Medical innovations, August 6



Hydrogels, dissolvable patches, and imaging techniques: today I bring you the latest medical innovations.

Gel targets prostate cancer
Japanese researchers at Kyoto University have developed a supramolecular hydrogel capsule that can seek out and recognize out prostate cancer cells and releases its contents directly into the diseased cells. “The mechanically tough hydrogel made using a glycolipid mimic forms a stable capsule in both aqueous and cellular media. PSA is small enough to diffuse into the hydrogel where it cleaves a prostate cancer targeting compound and a fluorescent biomarker that is co-assembled in the hydrogel, allowing imaging of both PSA activity and prostate cancer cells.”
The hydrogel could help provide a more accurate way of detecting prostate cancer.

Researchers develop a dissolvable needle-free Nanopatch for vaccine delivery
University of Queensland researchers has developed a vaccine delivery method that is not only needle-free and pain-free method but also now dissolvable. This new innovation called Nanopatch totally eliminates the need of needle-stick injury. The use of needles presents risks not only to patients but also to health care workers in the form of injuries, infections, and transmission of infectious diseases. Here is how Nanopatch works:

“The Nanopatch is smaller than a postage stamp and is packed with thousands of tiny projections – invisible to the human eye – now dried to include the vaccine itself together with biocompatible excipients.
When the patch is placed against the skin, these projections push through the outer skin layer and deliver the biomolecules to the target cells.
When dry, the device is stable and strong. When the Nanopatch is applied to the skin, the projections immediately become wet, dissolving within minutes.”

The sound of melanoma can help doctors find cancer (w/ Video)
Can we hear the sound of cancer? American researchers at the University of Missouri said they can. Using photoacoustics or a laser-induced ultrasound, they locate the general area of the lymph node where melanoma cells could have spread, thus enabling them to identify the stage of melanoma with more accuracy. Lead researcher Dr. John Viator describes how it works:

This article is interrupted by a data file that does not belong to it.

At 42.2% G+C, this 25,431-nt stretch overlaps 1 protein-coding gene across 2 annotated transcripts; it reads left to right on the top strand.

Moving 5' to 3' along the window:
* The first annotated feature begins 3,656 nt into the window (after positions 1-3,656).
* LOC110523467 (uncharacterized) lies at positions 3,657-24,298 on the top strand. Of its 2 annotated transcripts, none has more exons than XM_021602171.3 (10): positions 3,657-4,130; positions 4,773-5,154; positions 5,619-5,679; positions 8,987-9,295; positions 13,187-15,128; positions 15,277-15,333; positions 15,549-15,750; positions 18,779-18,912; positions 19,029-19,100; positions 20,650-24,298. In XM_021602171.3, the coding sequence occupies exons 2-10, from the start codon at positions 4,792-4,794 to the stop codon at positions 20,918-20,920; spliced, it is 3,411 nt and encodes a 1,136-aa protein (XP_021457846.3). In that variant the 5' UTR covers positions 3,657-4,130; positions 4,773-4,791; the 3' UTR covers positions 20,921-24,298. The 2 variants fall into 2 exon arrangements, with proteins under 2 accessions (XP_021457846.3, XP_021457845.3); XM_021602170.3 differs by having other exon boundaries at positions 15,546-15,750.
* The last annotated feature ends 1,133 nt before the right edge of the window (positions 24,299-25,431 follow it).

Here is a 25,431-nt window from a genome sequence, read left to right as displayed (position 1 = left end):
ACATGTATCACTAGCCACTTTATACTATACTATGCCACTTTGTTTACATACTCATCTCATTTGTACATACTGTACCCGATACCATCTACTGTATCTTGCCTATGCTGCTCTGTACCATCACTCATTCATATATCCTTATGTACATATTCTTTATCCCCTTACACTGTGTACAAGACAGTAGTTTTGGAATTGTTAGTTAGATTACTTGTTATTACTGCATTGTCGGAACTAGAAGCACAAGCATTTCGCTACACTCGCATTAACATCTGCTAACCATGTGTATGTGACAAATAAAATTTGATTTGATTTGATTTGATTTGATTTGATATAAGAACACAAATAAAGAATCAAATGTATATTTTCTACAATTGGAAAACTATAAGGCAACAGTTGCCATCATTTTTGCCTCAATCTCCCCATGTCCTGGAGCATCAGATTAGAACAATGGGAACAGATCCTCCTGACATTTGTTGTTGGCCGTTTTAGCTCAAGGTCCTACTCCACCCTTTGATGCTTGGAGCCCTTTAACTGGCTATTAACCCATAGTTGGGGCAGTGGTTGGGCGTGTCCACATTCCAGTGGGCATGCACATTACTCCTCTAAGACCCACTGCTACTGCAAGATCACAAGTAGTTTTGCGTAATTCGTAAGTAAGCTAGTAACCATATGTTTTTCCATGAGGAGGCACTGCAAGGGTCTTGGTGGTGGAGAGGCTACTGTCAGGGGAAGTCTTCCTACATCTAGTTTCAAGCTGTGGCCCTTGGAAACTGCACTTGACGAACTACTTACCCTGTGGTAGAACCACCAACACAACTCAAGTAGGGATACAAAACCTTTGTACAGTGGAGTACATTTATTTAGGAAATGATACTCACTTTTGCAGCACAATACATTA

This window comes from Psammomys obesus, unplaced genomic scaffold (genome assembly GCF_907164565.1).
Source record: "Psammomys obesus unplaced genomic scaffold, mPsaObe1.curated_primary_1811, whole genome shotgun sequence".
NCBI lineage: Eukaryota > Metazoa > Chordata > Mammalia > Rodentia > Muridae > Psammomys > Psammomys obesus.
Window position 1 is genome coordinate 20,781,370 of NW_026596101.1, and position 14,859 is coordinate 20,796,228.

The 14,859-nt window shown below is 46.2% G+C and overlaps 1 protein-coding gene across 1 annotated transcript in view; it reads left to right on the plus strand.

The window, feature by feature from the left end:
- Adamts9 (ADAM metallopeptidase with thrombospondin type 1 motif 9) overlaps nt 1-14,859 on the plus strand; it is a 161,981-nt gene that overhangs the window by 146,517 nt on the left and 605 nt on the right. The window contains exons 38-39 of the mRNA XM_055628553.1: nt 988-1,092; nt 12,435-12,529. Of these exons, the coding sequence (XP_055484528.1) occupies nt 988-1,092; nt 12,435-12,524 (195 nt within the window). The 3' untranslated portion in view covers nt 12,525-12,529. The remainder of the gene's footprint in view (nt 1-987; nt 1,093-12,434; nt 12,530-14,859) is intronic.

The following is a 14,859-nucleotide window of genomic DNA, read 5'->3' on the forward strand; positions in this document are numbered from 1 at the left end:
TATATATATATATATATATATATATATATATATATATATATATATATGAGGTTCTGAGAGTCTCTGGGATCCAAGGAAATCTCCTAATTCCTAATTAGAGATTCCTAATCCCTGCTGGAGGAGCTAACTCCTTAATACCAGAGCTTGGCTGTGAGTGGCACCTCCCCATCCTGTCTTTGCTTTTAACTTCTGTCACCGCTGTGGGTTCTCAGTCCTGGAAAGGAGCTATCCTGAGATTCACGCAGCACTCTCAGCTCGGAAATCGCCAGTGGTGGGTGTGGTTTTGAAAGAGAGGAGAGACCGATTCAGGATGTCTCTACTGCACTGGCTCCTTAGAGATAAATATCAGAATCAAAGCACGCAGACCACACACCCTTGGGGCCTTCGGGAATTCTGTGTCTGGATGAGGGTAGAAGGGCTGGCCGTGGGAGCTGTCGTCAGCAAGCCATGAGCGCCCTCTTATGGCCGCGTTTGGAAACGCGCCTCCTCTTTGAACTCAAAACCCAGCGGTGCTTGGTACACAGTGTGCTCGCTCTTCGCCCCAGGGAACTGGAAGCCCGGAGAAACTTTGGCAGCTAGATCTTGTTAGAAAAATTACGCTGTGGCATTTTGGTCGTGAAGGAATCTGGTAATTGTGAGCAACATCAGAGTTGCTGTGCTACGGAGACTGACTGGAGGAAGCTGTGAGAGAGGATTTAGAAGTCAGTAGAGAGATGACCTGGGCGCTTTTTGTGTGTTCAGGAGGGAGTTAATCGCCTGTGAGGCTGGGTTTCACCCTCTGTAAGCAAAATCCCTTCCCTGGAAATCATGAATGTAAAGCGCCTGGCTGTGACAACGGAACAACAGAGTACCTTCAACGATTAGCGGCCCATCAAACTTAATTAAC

“It’s very similar to identifying a prize inside a cake. Instead of looking through the entire cake, we can use our ultrasound to pinpoint a slice or two that might contain the ‘prize.’ In the case of the lymph nodes, when you get a signal, this alerts the pathologist that this is an area of the node that might contain cancer cells. At that point, a pathologist would be able to narrow down the search, saving time and money.”

New Microscope Lets Scientists Make Movies of Early Animal Development
A new microscopic imaging method is enabling scientists to closely follow the development of embryos while inside an animal, say from cell 0 to 20,000 – in video! The potential use of this technology in medicine is enormous. According to researcher Dr. Philipp Keller:
“It is really amazing to have a tool that captures the development of an entire animal with single cell resolution. This finally allows us to study, and hopefully eventually understand, this complex biological system on a truly quantitative level.”

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NOTE: The contents in this blog are for informational purposes only, and should not be construed as medical advice, diagnosis, treatment or a substitute for professional care. Always seek the advice of your physician or other qualified health professional before making changes to any existing treatment or program. Some of the information presented in this blog may already be out of date.
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